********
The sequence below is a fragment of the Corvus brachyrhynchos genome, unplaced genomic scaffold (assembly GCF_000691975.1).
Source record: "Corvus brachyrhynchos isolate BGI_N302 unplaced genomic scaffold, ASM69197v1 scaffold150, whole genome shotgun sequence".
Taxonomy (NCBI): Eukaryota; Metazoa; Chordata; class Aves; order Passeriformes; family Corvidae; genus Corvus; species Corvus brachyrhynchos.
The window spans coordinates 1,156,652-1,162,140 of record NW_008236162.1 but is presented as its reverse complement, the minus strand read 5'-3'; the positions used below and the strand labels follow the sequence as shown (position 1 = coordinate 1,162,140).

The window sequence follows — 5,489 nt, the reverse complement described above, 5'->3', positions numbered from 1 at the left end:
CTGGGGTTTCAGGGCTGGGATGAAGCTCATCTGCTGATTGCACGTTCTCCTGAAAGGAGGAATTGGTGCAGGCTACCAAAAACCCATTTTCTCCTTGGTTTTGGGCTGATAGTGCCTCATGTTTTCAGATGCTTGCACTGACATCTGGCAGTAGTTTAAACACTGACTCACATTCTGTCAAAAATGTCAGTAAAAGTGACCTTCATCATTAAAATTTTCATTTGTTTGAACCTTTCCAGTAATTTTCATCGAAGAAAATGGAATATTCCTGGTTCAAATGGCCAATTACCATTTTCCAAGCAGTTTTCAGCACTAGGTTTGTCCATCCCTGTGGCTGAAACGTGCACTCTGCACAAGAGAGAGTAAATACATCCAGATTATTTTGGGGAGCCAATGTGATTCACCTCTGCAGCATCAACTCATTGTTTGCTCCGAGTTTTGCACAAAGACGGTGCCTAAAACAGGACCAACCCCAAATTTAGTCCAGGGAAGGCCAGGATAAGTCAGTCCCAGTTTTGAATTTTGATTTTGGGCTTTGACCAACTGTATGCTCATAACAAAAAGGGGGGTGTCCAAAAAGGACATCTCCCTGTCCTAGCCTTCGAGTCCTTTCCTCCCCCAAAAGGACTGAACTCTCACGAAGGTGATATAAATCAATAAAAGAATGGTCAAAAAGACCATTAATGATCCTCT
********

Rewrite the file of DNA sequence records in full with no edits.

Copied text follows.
The sequence below is a fragment of the Corvus brachyrhynchos genome, unplaced genomic scaffold (assembly GCF_000691975.1).
Source record: "Corvus brachyrhynchos isolate BGI_N302 unplaced genomic scaffold, ASM69197v1 scaffold150, whole genome shotgun sequence".
Taxonomy (NCBI): Eukaryota; Metazoa; Chordata; class Aves; order Passeriformes; family Corvidae; genus Corvus; species Corvus brachyrhynchos.
The window spans coordinates 1,156,652-1,162,140 of record NW_008236162.1 but is presented as its reverse complement, the minus strand read 5'-3'; the positions used below and the strand labels follow the sequence as shown (position 1 = coordinate 1,162,140).

The window sequence follows — 5,489 nt, the reverse complement described above, 5'->3', positions numbered from 1 at the left end:
CTGGGGTTTCAGGGCTGGGATGAAGCTCATCTGCTGATTGCACGTTCTCCTGAAAGGAGGAATTGGTGCAGGCTACCAAAAACCCATTTTCTCCTTGGTTTTGGGCTGATAGTGCCTCATGTTTTCAGATGCTTGCACTGACATCTGGCAGTAGTTTAAACACTGACTCACATTCTGTCAAAAATGTCAGTAAAAGTGACCTTCATCATTAAAATTTTCATTTGTTTGAACCTTTCCAGTAATTTTCATCGAAGAAAATGGAATATTCCTGGTTCAAATGGCCAATTACCATTTTCCAAGCAGTTTTCAGCACTAGGTTTGTCCATCCCTGTGGCTGAAACGTGCACTCTGCACAAGAGAGAGTAAATACATCCAGATTATTTTGGGGAGCCAATGTGATTCACCTCTGCAGCATCAACTCATTGTTTGCTCCGAGTTTTGCACAAAGACGGTGCCTAAAACAGGACCAACCCCAAATTTAGTCCAGGGAAGGCCAGGATAAGTCAGTCCCAGTTTTGAATTTTGATTTTGGGCTTTGACCAACTGTATGCTCATAACAAAAAGGGGGGTGTCCAAAAAGGACATCTCCCTGTCCTAGCCTTCGAGTCCTTTCCTCCCCCAAAAGGACTGAACTCTCACGAAGGTGATATAAATCAATAAAAGAATGGTCAAAAAGACCATTAATGATCCTCT